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Pubmed-Prevalence and Molecular Subtyping of Blastocystis from Patients with Irritable Bowel Syndrome, Inflammatory Bowel Disease and Chronic Urticaria in Iran.

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Prevalence and Molecular Subtyping of Blastocystis from Patients with Irritable Bowel Syndrome, Inflammatory Bowel Disease and Chronic Urticaria in Iran.

Acta Parasitol. 2019 Oct 10;:

Authors: Shirvani G, Fasihi-Harandi M, Raiesi O, Bazargan N, Zahedi MJ, Sharifi I, Kalantari-Khandani B, Nooshadokht M, Shabandoust H, Mohammadi MA, Ebrahimipour M, Babaei Z

Abstract
BACKGROUND: Blastocystis is a parasite that colonizes in the human intestine. Its clinical features include diarrhea, abdominal pain, or urticarial and irritable bowel syndrome (IBS). Spite of being significant genetic diversity and numerous subtypes within the genus there were no associations between its subtypes and symptomatology.
MATERIALS AND METHODS: Aim of this project was subtyping of the protozoa in 184 Iranian people with history of IBS/IBD (n = 74) or chronic urticaria (n = 59) and individuals referred to general clinic (n = 51). Microscopic and molecular examinations used for identifying and subtyping of Blastocystis.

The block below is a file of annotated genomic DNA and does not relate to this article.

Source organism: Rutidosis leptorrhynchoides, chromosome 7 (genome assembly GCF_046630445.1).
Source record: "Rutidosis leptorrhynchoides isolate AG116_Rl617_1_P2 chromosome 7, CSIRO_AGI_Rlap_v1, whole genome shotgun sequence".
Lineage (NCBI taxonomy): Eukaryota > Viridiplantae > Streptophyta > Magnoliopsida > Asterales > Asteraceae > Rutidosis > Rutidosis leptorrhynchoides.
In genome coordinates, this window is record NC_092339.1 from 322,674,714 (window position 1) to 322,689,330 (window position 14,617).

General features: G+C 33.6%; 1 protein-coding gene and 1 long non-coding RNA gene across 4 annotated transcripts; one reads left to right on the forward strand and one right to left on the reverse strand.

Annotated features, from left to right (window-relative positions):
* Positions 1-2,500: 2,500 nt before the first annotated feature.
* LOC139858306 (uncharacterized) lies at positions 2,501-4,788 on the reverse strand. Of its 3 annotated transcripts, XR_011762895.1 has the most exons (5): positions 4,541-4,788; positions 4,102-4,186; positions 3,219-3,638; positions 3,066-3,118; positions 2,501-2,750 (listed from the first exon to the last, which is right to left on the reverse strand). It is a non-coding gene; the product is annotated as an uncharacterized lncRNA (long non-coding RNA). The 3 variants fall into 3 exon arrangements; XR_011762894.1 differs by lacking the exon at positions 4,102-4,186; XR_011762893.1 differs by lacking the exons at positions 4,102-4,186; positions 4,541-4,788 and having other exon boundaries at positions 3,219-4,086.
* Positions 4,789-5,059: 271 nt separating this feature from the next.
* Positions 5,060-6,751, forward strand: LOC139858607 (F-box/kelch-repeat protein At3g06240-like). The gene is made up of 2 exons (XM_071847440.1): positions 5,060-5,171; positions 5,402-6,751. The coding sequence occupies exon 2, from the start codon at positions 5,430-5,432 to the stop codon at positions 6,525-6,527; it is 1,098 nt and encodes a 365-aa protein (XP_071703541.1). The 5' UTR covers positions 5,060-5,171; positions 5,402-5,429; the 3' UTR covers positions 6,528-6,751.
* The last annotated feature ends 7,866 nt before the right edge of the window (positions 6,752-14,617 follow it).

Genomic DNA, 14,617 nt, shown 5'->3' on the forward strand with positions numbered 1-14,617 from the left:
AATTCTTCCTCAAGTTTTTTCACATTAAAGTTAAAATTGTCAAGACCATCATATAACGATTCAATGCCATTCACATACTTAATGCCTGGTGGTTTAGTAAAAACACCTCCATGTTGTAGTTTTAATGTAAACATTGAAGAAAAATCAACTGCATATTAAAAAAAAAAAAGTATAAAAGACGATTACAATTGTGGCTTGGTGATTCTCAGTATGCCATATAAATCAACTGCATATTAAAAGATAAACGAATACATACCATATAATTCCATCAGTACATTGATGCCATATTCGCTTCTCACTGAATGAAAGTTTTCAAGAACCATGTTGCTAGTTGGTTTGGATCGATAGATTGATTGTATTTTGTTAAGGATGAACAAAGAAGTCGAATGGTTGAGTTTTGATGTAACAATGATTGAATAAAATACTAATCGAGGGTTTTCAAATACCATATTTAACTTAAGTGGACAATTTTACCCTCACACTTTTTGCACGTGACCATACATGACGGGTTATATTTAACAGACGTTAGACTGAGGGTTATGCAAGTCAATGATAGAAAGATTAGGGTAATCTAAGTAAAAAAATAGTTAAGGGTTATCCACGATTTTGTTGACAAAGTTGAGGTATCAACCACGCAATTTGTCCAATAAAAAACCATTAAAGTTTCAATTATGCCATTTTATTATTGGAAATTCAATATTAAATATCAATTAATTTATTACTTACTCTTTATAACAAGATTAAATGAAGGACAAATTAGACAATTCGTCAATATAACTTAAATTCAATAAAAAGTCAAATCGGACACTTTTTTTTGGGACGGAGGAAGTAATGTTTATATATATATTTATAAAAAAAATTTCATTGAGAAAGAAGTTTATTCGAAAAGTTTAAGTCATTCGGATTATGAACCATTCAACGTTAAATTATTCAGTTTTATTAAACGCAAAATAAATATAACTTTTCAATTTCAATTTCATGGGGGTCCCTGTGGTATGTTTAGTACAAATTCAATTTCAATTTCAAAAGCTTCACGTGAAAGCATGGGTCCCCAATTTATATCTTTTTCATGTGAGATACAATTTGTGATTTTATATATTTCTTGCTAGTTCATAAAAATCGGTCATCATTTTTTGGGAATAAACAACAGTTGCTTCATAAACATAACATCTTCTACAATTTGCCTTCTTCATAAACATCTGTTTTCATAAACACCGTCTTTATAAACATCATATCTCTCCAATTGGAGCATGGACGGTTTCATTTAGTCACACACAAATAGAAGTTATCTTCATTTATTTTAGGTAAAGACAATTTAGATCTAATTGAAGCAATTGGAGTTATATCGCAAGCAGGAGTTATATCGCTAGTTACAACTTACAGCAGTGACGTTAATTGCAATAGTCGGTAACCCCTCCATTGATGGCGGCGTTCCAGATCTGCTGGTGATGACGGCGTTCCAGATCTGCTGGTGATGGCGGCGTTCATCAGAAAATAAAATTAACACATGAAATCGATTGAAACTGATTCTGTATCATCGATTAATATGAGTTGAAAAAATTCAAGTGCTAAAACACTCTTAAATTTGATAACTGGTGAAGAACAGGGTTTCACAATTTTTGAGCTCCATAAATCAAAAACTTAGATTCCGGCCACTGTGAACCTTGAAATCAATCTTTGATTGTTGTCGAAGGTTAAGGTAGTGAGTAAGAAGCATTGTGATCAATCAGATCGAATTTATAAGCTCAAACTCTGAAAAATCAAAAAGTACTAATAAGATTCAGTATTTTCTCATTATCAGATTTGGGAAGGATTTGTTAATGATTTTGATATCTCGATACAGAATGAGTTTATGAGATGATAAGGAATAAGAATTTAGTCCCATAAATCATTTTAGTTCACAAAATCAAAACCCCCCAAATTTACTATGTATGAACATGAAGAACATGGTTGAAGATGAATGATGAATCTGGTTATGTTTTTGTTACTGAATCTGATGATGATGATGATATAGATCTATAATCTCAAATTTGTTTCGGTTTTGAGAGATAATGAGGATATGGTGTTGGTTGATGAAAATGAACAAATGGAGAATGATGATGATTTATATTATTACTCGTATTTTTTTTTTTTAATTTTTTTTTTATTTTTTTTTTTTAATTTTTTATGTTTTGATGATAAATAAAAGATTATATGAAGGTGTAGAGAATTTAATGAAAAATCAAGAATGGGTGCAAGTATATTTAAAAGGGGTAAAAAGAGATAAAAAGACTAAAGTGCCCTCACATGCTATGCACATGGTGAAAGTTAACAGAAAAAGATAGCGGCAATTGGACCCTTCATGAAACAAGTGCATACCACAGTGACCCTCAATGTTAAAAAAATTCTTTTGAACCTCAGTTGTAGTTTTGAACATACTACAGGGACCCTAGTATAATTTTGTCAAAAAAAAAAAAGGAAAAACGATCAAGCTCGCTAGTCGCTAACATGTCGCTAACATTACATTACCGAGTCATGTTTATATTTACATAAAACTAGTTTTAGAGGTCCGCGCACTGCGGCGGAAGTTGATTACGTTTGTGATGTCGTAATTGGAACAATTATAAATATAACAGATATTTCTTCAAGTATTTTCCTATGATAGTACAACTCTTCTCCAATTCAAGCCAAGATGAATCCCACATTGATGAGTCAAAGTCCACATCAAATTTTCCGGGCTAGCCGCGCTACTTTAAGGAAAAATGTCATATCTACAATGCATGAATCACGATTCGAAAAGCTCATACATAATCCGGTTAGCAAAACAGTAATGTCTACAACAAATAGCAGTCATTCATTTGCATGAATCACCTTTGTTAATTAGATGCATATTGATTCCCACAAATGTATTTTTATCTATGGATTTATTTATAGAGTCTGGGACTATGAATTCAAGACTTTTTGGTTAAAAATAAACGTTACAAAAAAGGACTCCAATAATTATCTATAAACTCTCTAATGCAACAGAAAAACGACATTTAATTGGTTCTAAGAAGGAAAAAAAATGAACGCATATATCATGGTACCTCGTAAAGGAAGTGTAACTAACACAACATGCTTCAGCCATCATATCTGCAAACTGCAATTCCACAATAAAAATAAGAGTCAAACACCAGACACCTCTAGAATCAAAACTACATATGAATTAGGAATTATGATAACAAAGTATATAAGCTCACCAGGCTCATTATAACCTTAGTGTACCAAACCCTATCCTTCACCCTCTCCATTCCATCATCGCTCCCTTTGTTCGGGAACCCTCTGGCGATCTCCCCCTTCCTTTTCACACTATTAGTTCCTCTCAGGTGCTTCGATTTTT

RESULTS: Overall, frequency of the parasite was 24.46% while, 29.41% of people who referred to general clinic, 20.27%, and 25.42% of IBS/IBD and urticarial cases were infected, respectively. Subtyping result showed that 28.89% of all people were infected with Blastocystis sp. while the prevalence of ST3, ST2 and ST1 were 22.22%, 22.22%, and 17.78%, respectively. Blastocystis sp., was identified in most IBS/IBD cases (46.7%) followed with ST2 and ST3 (13.3 and 13.3, respectively). Whereas, in chronic urticaria group ST2(33.3%) was the major subtype and most individuals in control group were infected with ST3 (33.3%). Pearson's Chi Square test showed no significant differences between the parasite or subtype prevalence and diseases (p > 0.05).
CONCLUSION: Given significant factors have effect on clinical signs including host or parasite genetics, microbiota, as well as environmental factors, it seems that further studies are needed to find out different markers of host susceptibility to diverse parasite genotypes in patients with irritable bowel syndrome or urticaria.

PMID: 31602552 [PubMed - as supplied by publisher]

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